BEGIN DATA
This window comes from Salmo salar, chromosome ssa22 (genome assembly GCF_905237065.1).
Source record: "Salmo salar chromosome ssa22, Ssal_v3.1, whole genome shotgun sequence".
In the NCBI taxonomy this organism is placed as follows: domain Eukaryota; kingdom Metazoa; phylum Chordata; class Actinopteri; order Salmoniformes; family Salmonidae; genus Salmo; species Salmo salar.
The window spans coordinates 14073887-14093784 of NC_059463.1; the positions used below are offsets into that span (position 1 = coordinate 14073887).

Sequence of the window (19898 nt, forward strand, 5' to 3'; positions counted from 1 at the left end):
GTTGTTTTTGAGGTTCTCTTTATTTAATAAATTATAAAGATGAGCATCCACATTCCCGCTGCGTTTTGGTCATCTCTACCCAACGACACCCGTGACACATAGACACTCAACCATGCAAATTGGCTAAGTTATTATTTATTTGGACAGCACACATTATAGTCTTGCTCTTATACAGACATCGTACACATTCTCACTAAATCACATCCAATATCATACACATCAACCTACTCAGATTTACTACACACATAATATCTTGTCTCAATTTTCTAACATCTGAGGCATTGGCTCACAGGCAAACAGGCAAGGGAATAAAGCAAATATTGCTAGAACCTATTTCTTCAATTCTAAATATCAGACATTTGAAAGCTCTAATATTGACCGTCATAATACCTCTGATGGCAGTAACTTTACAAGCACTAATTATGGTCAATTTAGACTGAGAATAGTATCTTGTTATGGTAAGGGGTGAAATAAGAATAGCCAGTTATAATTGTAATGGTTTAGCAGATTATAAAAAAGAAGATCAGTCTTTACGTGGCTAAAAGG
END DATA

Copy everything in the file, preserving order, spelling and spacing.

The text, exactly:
This window comes from Salmo salar, chromosome ssa22 (genome assembly GCF_905237065.1).
Source record: "Salmo salar chromosome ssa22, Ssal_v3.1, whole genome shotgun sequence".
In the NCBI taxonomy this organism is placed as follows: domain Eukaryota; kingdom Metazoa; phylum Chordata; class Actinopteri; order Salmoniformes; family Salmonidae; genus Salmo; species Salmo salar.
The window spans coordinates 14073887-14093784 of NC_059463.1; the positions used below are offsets into that span (position 1 = coordinate 14073887).

Sequence of the window (19898 nt, forward strand, 5' to 3'; positions counted from 1 at the left end):
GTTGTTTTTGAGGTTCTCTTTATTTAATAAATTATAAAGATGAGCATCCACATTCCCGCTGCGTTTTGGTCATCTCTACCCAACGACACCCGTGACACATAGACACTCAACCATGCAAATTGGCTAAGTTATTATTTATTTGGACAGCACACATTATAGTCTTGCTCTTATACAGACATCGTACACATTCTCACTAAATCACATCCAATATCATACACATCAACCTACTCAGATTTACTACACACATAATATCTTGTCTCAATTTTCTAACATCTGAGGCATTGGCTCACAGGCAAACAGGCAAGGGAATAAAGCAAATATTGCTAGAACCTATTTCTTCAATTCTAAATATCAGACATTTGAAAGCTCTAATATTGACCGTCATAATACCTCTGATGGCAGTAACTTTACAAGCACTAATTATGGTCAATTTAGACTGAGAATAGTATCTTGTTATGGTAAGGGGTGAAATAAGAATAGCCAGTTATAATTGTAATGGTTTAGCAGATTATAAAAAAGAAGATCAGTCTTTACGTGGCTAAAAGG